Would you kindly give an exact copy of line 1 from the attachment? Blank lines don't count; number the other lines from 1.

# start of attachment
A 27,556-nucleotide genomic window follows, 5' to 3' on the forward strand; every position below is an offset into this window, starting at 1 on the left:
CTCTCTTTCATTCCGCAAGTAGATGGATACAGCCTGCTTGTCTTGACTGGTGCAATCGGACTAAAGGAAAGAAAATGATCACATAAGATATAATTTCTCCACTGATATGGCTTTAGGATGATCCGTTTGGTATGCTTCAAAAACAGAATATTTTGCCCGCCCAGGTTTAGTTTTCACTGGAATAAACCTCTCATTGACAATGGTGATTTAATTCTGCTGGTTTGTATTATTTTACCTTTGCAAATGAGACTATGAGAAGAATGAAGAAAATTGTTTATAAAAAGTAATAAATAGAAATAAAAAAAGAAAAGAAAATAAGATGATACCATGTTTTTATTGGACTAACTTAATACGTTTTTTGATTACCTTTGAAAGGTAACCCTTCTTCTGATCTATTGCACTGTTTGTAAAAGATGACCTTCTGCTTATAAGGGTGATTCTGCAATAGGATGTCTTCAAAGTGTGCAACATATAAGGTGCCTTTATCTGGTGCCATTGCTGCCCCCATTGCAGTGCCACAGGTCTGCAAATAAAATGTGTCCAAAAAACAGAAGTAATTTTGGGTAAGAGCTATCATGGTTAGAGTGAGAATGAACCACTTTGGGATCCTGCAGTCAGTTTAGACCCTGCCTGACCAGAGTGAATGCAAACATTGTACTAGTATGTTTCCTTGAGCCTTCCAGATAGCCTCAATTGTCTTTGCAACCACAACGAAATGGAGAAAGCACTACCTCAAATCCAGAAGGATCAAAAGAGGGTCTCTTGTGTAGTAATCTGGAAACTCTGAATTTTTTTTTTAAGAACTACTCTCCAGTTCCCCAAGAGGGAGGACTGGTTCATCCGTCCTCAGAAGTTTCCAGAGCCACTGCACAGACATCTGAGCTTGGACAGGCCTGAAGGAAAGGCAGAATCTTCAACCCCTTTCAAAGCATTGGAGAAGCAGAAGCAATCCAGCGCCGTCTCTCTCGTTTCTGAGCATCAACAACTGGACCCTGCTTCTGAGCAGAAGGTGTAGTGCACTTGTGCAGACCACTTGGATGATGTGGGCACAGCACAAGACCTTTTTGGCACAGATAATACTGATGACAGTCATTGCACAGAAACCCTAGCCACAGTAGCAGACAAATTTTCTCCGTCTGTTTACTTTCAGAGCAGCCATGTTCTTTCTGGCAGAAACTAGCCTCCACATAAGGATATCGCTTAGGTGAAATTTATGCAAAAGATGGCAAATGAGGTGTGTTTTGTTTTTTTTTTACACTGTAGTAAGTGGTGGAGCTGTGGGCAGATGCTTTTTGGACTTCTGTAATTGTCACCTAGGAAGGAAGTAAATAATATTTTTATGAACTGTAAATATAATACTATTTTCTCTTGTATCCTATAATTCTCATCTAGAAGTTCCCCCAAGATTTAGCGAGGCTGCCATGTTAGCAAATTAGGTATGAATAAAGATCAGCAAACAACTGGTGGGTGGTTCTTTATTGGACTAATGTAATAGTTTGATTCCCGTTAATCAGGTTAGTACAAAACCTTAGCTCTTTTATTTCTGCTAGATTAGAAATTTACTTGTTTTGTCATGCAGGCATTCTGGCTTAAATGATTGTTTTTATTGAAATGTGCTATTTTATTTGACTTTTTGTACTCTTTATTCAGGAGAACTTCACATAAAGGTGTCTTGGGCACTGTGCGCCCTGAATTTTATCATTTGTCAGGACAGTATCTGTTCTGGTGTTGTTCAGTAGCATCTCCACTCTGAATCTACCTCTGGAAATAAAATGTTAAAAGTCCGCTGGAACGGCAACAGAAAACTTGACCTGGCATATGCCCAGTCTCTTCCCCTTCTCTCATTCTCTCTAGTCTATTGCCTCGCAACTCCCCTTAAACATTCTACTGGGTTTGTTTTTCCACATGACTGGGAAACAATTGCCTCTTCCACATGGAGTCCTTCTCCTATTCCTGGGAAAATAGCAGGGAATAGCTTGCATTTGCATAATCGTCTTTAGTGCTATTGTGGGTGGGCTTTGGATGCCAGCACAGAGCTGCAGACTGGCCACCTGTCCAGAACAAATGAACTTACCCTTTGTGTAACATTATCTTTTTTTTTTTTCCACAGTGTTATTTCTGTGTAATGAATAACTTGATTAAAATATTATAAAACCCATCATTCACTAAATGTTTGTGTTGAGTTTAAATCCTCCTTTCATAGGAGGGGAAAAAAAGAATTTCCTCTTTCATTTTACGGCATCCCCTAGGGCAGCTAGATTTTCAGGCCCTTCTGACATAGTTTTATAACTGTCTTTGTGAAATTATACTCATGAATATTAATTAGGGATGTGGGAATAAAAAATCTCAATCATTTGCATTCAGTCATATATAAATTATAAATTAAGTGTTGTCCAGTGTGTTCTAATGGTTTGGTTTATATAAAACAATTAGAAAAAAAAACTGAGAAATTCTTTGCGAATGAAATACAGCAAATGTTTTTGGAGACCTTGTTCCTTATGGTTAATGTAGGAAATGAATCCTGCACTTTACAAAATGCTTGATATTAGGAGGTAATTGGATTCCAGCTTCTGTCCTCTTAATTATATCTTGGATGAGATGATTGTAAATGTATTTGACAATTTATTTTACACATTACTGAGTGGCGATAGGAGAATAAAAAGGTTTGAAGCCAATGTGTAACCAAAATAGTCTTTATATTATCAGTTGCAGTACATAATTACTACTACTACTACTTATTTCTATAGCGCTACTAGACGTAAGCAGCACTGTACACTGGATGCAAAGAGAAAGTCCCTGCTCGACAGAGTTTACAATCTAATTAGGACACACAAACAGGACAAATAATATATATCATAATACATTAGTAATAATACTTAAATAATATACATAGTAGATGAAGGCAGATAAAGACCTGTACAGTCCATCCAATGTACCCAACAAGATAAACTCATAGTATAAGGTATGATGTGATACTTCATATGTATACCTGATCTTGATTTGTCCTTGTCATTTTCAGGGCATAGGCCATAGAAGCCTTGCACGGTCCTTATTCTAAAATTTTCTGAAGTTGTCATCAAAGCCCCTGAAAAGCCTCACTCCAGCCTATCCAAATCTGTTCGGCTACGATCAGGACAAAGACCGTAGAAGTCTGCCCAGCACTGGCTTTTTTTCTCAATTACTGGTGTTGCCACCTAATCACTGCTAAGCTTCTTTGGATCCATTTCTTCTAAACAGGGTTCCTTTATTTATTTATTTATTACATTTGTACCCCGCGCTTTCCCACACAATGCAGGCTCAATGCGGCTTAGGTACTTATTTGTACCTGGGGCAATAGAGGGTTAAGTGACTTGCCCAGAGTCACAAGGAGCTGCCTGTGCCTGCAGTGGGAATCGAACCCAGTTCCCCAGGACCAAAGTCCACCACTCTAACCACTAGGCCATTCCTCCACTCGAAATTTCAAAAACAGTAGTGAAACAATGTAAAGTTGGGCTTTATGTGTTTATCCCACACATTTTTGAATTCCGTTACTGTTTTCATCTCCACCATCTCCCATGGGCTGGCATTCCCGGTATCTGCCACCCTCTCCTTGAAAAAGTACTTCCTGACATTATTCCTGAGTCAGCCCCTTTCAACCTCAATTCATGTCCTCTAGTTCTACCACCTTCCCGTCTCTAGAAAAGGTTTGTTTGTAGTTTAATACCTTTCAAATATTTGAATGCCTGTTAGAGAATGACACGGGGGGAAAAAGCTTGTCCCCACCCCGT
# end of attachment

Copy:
A 27,556-nucleotide genomic window follows, 5' to 3' on the forward strand; every position below is an offset into this window, starting at 1 on the left: